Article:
Barren littoral coarse sand

10-11-2004
Researched byDr Heidi Tillin & Georgina Budd Refereed byDr John Fish
EUNIS CodeA2.221 EUNIS NameBarren littoral coarse sand

Summary

UK and Ireland classification

EUNIS 2008A2.221Barren littoral coarse sand
EUNIS 2006A2.221Barren littoral coarse sand
JNCC 2004LS.LSa.MoSa.BarSaBarren littoral coarse sand
1997 BiotopeLS.LGS.S.BarSndBarren coarse sand shores

Description

Freely-draining coarse sandy beaches, particularly on the upper shore, which lack a macrofaunal community due to their continual mobility. Trial excavations are unlikely to reveal any macrofauna in these typically steep beaches on exposed coasts. Burrowing amphipods Bathyporeia spp. or Pontocrates spp. and the isopod Eurydice pulchra may be found in extremely low abundances, but if present in any quantity should be classed as LGS.AEur. Other species that may be found in low abundance may be left behind by the ebbing tide. (Information taken from the Marine Biotope Classification for Britain and Ireland, Version 97.06: Connor et al., 1997a, b).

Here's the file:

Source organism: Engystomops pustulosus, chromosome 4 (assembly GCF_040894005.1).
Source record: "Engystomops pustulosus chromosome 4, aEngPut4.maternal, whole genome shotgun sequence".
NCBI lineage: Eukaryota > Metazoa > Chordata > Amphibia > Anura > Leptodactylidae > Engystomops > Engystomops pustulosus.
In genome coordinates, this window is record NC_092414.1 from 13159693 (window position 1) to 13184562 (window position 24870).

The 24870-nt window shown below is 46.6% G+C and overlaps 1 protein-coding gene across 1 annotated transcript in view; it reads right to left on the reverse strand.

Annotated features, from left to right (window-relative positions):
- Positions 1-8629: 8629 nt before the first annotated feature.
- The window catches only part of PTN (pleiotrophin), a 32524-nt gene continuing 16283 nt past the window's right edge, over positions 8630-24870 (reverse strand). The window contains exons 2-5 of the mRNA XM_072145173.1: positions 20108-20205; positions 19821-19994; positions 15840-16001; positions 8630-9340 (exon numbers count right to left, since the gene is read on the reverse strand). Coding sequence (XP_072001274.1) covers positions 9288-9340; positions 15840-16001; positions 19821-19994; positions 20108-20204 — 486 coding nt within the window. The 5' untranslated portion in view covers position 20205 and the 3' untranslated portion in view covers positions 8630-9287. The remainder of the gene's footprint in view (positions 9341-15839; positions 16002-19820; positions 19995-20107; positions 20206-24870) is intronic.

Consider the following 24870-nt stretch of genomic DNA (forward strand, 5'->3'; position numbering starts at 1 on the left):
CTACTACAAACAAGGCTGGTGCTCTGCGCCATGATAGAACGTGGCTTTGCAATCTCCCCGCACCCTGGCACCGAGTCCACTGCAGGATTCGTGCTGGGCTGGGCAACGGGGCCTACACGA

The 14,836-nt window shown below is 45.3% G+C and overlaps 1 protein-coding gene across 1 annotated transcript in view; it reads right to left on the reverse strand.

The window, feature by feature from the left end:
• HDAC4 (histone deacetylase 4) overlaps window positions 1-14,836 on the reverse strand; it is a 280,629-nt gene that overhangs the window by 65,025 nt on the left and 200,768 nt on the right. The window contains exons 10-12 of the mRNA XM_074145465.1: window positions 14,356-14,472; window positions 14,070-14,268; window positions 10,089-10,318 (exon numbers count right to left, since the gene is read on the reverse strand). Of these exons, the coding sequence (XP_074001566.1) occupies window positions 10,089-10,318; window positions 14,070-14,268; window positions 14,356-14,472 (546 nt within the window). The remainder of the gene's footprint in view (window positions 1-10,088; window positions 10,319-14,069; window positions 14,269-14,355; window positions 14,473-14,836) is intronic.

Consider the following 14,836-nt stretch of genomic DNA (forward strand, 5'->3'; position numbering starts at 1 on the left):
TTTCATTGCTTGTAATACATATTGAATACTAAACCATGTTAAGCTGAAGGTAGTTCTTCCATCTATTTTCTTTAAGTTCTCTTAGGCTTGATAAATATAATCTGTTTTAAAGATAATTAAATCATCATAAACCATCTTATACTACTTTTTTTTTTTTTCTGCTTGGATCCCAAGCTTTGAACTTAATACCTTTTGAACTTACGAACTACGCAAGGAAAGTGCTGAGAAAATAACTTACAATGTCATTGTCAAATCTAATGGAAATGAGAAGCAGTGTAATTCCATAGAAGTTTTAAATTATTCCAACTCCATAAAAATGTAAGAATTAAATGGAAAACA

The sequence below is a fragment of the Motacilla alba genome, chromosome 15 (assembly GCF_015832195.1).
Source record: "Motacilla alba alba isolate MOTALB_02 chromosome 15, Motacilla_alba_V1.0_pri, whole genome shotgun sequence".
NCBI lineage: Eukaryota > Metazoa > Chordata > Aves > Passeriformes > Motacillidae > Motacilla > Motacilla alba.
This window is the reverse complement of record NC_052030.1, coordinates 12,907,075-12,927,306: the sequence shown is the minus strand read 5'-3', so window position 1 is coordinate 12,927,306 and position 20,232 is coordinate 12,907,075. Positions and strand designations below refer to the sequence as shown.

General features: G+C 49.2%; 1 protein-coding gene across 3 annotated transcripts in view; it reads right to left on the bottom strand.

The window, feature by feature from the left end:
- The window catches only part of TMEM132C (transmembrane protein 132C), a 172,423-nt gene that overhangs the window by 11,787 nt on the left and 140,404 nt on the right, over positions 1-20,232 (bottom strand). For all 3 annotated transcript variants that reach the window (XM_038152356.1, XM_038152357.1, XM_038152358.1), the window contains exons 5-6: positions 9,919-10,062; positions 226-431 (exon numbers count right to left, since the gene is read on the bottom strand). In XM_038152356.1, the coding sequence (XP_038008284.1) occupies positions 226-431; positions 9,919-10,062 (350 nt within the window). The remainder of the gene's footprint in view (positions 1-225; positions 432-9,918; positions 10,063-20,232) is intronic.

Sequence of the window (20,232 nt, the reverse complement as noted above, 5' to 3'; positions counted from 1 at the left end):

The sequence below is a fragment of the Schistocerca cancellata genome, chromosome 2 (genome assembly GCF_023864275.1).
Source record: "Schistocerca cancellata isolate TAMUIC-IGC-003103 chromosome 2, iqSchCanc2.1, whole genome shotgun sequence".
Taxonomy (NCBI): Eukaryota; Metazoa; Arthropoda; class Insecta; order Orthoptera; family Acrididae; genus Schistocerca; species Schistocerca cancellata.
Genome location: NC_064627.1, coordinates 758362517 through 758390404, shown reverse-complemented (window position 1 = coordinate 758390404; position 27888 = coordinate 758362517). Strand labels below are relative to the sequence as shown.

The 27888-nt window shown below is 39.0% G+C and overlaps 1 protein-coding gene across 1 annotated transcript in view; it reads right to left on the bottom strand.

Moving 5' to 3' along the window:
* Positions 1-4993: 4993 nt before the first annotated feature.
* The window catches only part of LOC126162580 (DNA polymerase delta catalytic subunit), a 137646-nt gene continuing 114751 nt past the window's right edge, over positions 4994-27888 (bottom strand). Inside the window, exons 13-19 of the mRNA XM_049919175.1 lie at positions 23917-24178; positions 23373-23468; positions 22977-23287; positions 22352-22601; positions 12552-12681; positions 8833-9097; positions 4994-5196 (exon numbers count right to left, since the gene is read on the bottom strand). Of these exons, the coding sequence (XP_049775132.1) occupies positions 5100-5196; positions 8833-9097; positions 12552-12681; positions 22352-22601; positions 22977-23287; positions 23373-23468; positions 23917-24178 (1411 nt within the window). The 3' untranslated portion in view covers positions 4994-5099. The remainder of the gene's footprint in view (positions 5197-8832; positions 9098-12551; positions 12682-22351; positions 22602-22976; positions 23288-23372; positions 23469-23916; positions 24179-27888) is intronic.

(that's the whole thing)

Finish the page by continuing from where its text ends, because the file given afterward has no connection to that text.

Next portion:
Recorded distribution in Britain and Ireland

LGS.BarSnd is a common biotope that occurs on coasts of Britain and Ireland, where the hydrodynamic regime and underlying topography and geology allow accumulation of sandy substrata that is subject to redistribution by tide and currents. The biotope is found particularly at the entrance of the coastal inlets of the south west and is notably absent in the south east of England.

Depth range

Lower shore, Mid shore, Strandline, Upper shore

Additional information